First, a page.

The State of Louisiana has made an investment in northeast Louisiana and committed $50 million dollars of taxpayer money to preserve agricultural jobs that support a large-scale poultry operation in Farmerville.
Some question the wisdom of this investment and that's natural. $50 million is a lot of money.
But wouldn't the same people who are objecting to this plan want their leaders to do everything they could to keep Exxon in Baton Rouge, Barksdale Air Force Base in Shreveport, NASA in New Orleans and Conoco-Philips in Lake Charles?
State Farm and International Paper have already left the Monroe area. Could we really afford to let the poultry industry leave northeast Louisiana?
Louisiana agri-businesses generate more than $28 billion in food and fiber products and services to the state's economy. The value-added from the food and fiber sectors amount to more than $9.1 billion to our economy.
I cannot overstate the critical function the family farm plays in creating economic security for our nation. Yet farmers continue to produce despite the unprecedented financial risks they undertake each year to provide the nation and the world with safe food and renewable energy.
In 2007, 243,000 Louisiana workers earned more than $4.5 billion from the food and fiber sectors. More than 9 percent of our workers are employed in agriculture. In this time of economic uncertainty, we must not destabilize any segment of the economy, let alone one that directly employs nearly 10 percent of Louisiana's population.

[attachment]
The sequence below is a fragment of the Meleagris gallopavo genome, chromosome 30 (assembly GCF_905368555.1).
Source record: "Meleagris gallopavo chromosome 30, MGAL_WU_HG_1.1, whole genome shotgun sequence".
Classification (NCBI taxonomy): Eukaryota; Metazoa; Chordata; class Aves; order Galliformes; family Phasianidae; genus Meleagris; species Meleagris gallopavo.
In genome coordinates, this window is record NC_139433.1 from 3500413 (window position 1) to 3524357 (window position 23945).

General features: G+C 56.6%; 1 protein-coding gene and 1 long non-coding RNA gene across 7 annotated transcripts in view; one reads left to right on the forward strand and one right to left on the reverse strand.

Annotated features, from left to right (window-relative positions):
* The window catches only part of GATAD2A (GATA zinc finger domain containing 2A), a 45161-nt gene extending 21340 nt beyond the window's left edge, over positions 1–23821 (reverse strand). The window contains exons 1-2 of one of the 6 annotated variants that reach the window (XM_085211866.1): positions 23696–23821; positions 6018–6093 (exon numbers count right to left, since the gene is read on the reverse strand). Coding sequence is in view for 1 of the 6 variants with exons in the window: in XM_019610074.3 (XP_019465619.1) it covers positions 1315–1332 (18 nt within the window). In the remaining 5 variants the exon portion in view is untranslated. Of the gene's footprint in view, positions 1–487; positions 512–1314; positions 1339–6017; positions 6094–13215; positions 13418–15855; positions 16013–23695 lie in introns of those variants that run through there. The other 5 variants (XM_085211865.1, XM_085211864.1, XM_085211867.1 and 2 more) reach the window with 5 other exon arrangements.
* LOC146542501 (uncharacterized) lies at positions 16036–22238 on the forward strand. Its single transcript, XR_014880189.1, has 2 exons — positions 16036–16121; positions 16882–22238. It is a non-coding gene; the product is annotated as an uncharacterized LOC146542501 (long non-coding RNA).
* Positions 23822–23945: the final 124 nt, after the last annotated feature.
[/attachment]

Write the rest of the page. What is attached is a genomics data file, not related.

With a gross farm value of $884 million for poultry products in 2007, poultry production is Louisiana's leading animal enterprise. Factor in the value-added products from poultry to the state economy and the total value of poultry production to Louisiana is $1.733 billion.
Not only does the poultry industry contribute to the rural economic stability of Louisiana but the business is also a significant economic driver in our urban communities. New Orleans is one of the largest exporters of poultry in the United States and receives significant revenues from poultry. In 2008, the Port of New Orleans exported 253,138 tons of frozen poultry.
The United Nations Population Division estimates that for the first time ever in the history of the world, the global urban population has outstripped the rural one. This means there is a greater pressure on U.S. farmers to increase production to feed urban dwellers.
At the same time, Louisiana's rural communities face significant challenges to improve their local economies while producing food and fiber for our families. According to the LSU AgCenter, approximately 55 percent of Louisiana parishes are considered non-metropolitan or rural. These parishes contribute more than $31 billion to our overall economy and 15 percent of the state's gross domestic product.
The production of agricultural commodities affects the economy of every parish of the state. We must always remember that the preservation of our farm economy is not only a matter of economic development but also our national security.
Mike Strain, D.V.M.
Louisiana Department of Agriculture and Forestry